"I can only work from a model. The sight of human forms feeds and comforts me."
Auguste Rodin (1840-1917) was a French sculptor most famous for his iconic masterpiece "The Thinker."
Unlike sculptors before him, he did not stick to the conventions of the past which had traditionally portrayed mythological scenes or icons in the neoclassical style, as was popular at the time. Rodin was very much an experimental artist, though not as a form of rebellion as we find with other artists such as Courbet, but from a genuine curiosity. For the early part of his life, his work was largely unappreciated. While studying at the Petite Ecole, a beginners school of arts and mathematics, he submitted his sculptures to the more advanced Grande Ecole three times, and was rejected by them every time.
An interesting aspect to Auguste Rodin's method was the fact that he never made initial drawings before working on a sculpture, preferring to form his vision directly from the clay. This almost freeform method extended to other areas of Rodin's art, in particular his erotic drawings.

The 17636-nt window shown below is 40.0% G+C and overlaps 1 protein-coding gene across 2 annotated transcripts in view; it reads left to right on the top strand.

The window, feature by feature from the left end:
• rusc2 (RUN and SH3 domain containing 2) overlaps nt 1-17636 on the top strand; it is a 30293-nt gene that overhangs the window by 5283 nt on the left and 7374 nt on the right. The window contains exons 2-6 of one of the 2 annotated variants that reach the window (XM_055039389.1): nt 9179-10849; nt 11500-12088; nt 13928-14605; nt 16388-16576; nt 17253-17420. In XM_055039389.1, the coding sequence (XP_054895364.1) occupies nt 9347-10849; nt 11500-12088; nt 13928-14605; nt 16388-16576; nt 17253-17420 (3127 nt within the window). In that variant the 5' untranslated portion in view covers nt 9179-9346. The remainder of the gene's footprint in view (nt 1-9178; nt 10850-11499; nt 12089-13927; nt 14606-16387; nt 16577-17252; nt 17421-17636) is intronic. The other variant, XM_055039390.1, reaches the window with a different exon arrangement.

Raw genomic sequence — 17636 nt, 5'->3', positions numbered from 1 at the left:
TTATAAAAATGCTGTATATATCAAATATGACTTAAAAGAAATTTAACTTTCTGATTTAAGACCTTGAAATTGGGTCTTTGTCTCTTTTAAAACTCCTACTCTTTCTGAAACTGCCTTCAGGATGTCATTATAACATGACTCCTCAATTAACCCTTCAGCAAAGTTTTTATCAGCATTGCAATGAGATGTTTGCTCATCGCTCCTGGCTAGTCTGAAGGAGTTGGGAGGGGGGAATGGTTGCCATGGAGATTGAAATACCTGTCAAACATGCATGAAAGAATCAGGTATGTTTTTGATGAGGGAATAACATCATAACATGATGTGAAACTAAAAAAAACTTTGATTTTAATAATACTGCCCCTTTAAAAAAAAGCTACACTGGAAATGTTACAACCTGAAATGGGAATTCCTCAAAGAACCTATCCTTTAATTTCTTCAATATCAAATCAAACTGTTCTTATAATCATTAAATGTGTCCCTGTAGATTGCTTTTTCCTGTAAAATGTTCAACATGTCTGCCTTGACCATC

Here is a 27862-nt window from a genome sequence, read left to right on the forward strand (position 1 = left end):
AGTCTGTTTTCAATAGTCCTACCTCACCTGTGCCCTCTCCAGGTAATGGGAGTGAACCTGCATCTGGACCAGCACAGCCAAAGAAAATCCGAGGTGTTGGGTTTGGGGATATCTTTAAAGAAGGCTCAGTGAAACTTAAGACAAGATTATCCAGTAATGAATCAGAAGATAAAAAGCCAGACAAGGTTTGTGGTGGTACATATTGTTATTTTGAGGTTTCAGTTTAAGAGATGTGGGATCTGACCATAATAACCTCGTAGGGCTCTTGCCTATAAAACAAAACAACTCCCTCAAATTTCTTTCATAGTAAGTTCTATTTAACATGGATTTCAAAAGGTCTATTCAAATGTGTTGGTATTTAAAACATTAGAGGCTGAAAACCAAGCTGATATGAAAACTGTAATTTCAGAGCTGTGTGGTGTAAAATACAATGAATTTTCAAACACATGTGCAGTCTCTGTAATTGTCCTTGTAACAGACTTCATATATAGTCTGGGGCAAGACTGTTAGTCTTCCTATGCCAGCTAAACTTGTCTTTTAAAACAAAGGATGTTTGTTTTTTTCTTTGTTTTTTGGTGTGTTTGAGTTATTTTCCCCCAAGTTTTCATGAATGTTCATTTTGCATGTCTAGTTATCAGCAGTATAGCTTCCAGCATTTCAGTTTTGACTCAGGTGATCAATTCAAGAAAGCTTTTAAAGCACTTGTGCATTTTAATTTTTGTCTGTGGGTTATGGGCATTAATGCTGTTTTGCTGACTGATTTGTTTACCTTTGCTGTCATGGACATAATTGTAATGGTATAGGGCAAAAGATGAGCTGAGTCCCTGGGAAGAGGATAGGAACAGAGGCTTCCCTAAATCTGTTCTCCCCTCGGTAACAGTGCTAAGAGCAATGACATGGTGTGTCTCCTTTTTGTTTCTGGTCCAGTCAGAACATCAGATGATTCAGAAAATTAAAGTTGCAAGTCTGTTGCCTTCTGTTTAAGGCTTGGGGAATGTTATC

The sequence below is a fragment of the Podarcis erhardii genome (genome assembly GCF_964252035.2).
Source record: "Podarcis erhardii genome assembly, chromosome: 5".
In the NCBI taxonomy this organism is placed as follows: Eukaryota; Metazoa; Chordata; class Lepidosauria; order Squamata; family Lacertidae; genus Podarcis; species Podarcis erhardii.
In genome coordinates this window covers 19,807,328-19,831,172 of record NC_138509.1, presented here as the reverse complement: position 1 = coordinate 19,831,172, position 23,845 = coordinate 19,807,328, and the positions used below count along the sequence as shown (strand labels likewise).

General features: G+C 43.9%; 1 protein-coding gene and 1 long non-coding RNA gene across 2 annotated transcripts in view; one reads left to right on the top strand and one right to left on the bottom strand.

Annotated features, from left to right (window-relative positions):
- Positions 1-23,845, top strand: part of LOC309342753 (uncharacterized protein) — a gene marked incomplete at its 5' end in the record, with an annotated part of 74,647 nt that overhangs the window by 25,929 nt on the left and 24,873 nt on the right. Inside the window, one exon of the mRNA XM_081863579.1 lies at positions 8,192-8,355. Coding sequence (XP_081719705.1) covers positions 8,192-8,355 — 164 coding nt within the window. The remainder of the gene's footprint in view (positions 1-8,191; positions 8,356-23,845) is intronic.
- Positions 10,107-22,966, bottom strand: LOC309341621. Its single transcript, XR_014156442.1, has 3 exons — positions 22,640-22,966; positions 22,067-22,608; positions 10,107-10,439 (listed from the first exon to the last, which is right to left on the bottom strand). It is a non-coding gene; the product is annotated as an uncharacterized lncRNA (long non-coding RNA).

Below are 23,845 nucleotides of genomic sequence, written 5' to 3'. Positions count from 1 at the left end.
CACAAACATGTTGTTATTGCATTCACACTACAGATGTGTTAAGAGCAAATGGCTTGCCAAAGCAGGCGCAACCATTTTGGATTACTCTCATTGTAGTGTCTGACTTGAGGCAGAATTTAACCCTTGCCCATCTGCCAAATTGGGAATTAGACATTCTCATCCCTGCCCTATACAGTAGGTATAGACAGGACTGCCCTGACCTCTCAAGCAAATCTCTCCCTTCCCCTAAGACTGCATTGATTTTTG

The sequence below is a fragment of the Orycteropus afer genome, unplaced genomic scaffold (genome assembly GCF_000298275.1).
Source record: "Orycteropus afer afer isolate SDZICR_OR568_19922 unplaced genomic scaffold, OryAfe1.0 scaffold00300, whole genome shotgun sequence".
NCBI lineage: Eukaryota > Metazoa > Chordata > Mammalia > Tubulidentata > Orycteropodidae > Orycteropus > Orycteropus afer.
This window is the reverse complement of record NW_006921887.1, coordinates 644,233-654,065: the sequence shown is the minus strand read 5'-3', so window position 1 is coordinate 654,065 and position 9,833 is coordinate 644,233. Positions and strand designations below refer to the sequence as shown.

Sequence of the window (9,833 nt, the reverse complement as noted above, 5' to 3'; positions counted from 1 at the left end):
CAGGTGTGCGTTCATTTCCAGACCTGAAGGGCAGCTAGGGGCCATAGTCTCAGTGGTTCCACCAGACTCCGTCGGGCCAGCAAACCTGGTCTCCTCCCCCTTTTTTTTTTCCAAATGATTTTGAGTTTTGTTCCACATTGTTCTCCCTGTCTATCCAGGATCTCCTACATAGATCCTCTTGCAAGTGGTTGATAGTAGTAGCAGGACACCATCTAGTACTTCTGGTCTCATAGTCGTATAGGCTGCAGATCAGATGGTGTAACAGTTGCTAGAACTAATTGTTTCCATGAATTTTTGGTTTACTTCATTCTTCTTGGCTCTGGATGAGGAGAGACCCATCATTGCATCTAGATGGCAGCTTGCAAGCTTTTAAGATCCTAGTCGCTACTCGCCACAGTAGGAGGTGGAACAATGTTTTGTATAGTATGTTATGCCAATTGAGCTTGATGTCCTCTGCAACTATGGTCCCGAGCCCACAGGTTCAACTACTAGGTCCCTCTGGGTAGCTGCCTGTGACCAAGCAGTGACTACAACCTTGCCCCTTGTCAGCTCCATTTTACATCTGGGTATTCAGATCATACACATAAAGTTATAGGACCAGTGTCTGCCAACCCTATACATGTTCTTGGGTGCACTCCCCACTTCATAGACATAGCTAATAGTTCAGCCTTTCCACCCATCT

Rodin's drawing style is unique. To a casual observer the drawings may appear lacking technique, or as one of our commentators more bluntly put it "a very amateur study of humans". This couldn't be further from the truth. Their unique imagery comes down to the unique was in which these drawings were created. One observer of Rodin while he drew described the scene as follows :
"Equipped with a sheet of ordinary paper posed on a board, and with a lead pencil--sometimes a pen--he has his model take an essentially unstable pose, and then he draws spiritedly, without taking his eyes off the model. The hand goes where it will: often the pencil falls off the page; the drawing is thus decapitated or loses a limb by amputation..."
Madness you may say. But there is method to it. Auguste Rodin describes this technique :
"What is this drawing? Not once in describing the shape of that mass did I shift my eyes from the model. Why? Because I wanted to be sure that nothing evaded my grasp of it. Not a thought about the technical problem of representing it on paper could be allowed to arrest the flow of my feelings about it, from my eye to my hand. The moment I drop my eyes that flow stops."
Even when working from a model, other artists have always drawn from memory as they take their eyes off the model to their pencil. Rodin drew directly from the observation of his models.